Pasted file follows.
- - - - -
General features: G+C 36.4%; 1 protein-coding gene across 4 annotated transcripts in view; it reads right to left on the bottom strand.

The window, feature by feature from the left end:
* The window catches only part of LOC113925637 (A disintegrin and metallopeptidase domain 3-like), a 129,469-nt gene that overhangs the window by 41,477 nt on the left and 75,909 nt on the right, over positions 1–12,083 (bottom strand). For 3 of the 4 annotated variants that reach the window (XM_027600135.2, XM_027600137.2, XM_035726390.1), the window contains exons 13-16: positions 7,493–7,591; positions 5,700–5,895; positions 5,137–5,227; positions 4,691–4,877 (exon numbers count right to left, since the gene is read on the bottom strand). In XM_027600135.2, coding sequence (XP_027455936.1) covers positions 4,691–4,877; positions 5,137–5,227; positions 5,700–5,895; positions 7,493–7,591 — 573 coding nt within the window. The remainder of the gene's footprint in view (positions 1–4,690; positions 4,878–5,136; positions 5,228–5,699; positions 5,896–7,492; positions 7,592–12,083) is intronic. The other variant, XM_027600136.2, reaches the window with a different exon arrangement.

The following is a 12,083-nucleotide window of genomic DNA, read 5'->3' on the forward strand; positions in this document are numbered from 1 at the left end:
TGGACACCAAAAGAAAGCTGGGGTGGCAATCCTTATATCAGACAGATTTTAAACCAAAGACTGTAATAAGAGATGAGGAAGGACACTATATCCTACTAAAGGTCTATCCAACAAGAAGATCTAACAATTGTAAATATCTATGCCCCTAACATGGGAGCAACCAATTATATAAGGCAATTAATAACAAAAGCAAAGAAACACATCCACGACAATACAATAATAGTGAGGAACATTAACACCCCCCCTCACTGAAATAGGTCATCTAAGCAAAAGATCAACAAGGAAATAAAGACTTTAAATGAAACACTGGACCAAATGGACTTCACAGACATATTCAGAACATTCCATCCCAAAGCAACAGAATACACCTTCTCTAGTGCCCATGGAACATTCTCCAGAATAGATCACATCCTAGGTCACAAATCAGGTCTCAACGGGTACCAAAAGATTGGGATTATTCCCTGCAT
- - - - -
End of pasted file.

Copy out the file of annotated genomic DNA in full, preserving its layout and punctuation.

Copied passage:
General features: G+C 36.4%; 1 protein-coding gene across 4 annotated transcripts in view; it reads right to left on the bottom strand.

The window, feature by feature from the left end:
* The window catches only part of LOC113925637 (A disintegrin and metallopeptidase domain 3-like), a 129,469-nt gene that overhangs the window by 41,477 nt on the left and 75,909 nt on the right, over positions 1–12,083 (bottom strand). For 3 of the 4 annotated variants that reach the window (XM_027600135.2, XM_027600137.2, XM_035726390.1), the window contains exons 13-16: positions 7,493–7,591; positions 5,700–5,895; positions 5,137–5,227; positions 4,691–4,877 (exon numbers count right to left, since the gene is read on the bottom strand). In XM_027600135.2, coding sequence (XP_027455936.1) covers positions 4,691–4,877; positions 5,137–5,227; positions 5,700–5,895; positions 7,493–7,591 — 573 coding nt within the window. The remainder of the gene's footprint in view (positions 1–4,690; positions 4,878–5,136; positions 5,228–5,699; positions 5,896–7,492; positions 7,592–12,083) is intronic. The other variant, XM_027600136.2, reaches the window with a different exon arrangement.

The following is a 12,083-nucleotide window of genomic DNA, read 5'->3' on the forward strand; positions in this document are numbered from 1 at the left end:
TGGACACCAAAAGAAAGCTGGGGTGGCAATCCTTATATCAGACAGATTTTAAACCAAAGACTGTAATAAGAGATGAGGAAGGACACTATATCCTACTAAAGGTCTATCCAACAAGAAGATCTAACAATTGTAAATATCTATGCCCCTAACATGGGAGCAACCAATTATATAAGGCAATTAATAACAAAAGCAAAGAAACACATCCACGACAATACAATAATAGTGAGGAACATTAACACCCCCCCTCACTGAAATAGGTCATCTAAGCAAAAGATCAACAAGGAAATAAAGACTTTAAATGAAACACTGGACCAAATGGACTTCACAGACATATTCAGAACATTCCATCCCAAAGCAACAGAATACACCTTCTCTAGTGCCCATGGAACATTCTCCAGAATAGATCACATCCTAGGTCACAAATCAGGTCTCAACGGGTACCAAAAGATTGGGATTATTCCCTGCAT